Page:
The Carolina Panthers announced today that Head Coach Ron Rivera will continue to be the team’s front man through at least the 2016 season.
The link to the story on NFL.com is here.
Coach Rivera’s contract is reportedly worth between $4 and $5 million per season with playoff incentives, according to the story.
My reaction to that was “well, DUH…if he fails to make the playoffs the next three seasons, he likely won’t be renewed in the first place – hello!”
Such is the life of an NFL Head Coach in the “What have you done for me lately?” league.
Rivera went from five wins his first season to seven in 2012 before vaulting to 12-4 and a #2 NFC playoff seed in his third. Sure, he still hasn’t won a playoff game, but the Panthers were facing a team they only defeated by a single point on the road but had gotten a lot of injured players back by the time they met in Charlotte in the playoffs.
The Niners are also an obvious team with extensive playoff experience, having lost last year’s Super Bowl to the Ravens on the back of non-called penalties on the last play. San Francisco would even have been more at home than the Panthers in the snow, having slogged through a third quarter unplanned intermission in last year’s Super Bowl the night that the lights went out in….well, Louisiana. They’ve seen it and been through it.
At least Rivera’s Panthers now have the “playoff experience” under their belt and shouldn’t be star-struck in the slightest when they return to the playoffs next season.
Rivera’s team set a franchise record in 2013 with eight consecutive victories after a 1-3 start and indeed lost only one more game the entire season.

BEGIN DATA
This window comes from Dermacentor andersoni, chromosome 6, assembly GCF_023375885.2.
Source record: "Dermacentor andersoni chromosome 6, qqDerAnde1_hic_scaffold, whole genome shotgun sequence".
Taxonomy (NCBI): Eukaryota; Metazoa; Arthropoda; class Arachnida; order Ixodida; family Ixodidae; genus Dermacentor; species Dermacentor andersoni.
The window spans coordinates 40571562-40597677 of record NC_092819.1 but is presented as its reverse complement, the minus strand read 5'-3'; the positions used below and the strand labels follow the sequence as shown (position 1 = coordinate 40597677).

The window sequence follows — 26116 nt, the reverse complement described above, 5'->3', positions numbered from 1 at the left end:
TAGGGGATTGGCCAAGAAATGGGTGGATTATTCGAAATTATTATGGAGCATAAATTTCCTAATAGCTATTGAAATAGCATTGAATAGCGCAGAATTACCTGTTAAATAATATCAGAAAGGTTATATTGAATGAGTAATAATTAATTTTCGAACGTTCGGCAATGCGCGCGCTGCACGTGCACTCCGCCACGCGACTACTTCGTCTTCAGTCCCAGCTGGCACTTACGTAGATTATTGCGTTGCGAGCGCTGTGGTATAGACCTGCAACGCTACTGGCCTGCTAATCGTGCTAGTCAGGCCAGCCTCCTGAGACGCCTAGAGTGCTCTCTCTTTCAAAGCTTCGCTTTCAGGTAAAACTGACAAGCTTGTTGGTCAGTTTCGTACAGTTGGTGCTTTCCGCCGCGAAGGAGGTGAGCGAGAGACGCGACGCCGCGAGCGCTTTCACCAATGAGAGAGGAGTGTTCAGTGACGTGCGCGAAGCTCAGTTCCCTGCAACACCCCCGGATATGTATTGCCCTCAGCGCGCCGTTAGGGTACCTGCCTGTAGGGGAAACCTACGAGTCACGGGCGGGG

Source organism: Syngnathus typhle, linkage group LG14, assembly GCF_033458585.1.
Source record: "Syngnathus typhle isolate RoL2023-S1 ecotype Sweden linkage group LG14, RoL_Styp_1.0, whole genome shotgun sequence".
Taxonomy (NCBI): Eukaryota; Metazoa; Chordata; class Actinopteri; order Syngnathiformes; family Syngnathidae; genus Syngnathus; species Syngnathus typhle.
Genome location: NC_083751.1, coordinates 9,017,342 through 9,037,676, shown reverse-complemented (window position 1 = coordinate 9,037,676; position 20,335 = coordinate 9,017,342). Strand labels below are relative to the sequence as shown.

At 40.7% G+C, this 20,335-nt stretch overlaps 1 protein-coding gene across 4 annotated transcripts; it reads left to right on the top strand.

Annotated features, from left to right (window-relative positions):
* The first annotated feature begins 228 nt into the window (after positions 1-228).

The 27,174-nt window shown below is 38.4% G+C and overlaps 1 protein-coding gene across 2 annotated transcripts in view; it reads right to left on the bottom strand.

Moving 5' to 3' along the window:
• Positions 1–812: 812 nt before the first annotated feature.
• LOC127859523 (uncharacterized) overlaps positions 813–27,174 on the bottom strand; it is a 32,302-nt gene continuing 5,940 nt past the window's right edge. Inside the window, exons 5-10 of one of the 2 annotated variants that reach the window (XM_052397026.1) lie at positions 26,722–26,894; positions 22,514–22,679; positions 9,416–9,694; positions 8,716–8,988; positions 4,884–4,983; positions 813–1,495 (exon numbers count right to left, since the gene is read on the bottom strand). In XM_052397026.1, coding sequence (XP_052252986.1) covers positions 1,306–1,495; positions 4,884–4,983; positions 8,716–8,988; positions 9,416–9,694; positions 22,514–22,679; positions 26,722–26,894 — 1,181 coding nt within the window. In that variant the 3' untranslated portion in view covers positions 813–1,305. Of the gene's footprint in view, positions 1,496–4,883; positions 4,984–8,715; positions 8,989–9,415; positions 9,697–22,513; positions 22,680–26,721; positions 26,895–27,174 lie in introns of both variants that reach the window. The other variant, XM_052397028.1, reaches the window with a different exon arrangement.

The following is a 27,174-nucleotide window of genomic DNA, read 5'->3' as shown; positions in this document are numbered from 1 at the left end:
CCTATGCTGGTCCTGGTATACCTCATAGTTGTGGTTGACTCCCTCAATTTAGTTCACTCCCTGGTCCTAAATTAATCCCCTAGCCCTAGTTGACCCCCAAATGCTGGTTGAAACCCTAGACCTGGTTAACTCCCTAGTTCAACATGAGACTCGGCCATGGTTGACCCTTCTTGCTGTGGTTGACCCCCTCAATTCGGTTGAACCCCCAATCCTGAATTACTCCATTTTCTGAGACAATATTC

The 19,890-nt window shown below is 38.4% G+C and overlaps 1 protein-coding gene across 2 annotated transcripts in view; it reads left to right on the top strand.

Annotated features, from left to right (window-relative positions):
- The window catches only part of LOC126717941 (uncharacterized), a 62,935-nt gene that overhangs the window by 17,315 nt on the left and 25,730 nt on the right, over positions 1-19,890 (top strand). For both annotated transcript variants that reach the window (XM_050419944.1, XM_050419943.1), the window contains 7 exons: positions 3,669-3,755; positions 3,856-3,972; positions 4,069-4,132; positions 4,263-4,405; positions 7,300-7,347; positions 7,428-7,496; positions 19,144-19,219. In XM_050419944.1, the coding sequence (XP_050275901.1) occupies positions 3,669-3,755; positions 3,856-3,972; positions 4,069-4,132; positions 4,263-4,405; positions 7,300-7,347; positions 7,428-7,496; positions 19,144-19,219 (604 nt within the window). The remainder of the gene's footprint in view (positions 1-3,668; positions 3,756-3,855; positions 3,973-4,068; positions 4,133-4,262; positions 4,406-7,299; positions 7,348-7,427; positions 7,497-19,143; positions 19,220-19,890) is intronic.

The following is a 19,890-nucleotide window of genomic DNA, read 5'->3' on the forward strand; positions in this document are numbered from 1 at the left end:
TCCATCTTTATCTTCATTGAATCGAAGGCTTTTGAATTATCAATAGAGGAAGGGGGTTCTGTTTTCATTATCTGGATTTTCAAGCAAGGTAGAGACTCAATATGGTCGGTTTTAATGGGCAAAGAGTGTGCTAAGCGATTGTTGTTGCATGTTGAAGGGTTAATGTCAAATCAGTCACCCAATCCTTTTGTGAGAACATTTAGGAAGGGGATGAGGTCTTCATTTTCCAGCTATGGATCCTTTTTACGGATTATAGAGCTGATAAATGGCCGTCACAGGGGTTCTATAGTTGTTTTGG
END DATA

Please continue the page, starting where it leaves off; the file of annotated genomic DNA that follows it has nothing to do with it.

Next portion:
After his slow September start, cries for his head renewed with vigor from many, myself (sort of) included, but with the caveat at the time that I had said “I’d hate to see Rivera let go when he’s got the job 75% finished. I’d just as soon let him see this thing through (until season’s end)” in a post I made probably in late September.
Personally, I’m glad to see Rivera succeed and return for at least a few more seasons. After David Gettleman arrived last off-season and I saw what he did in the draft, I could see the bigger plan unfolding.
Rivera’s a defensive guy; fix the defense first.
That much is done. Now we get to see how a linebacker approaches the attempt to improve an offense that was dead last in “explosive” plays – plays over 20 yards – in the NFL last season.
Just like when he first took over the team and the #1 pick in the NFL Draft, the offense, at least, has very little room to go but up.
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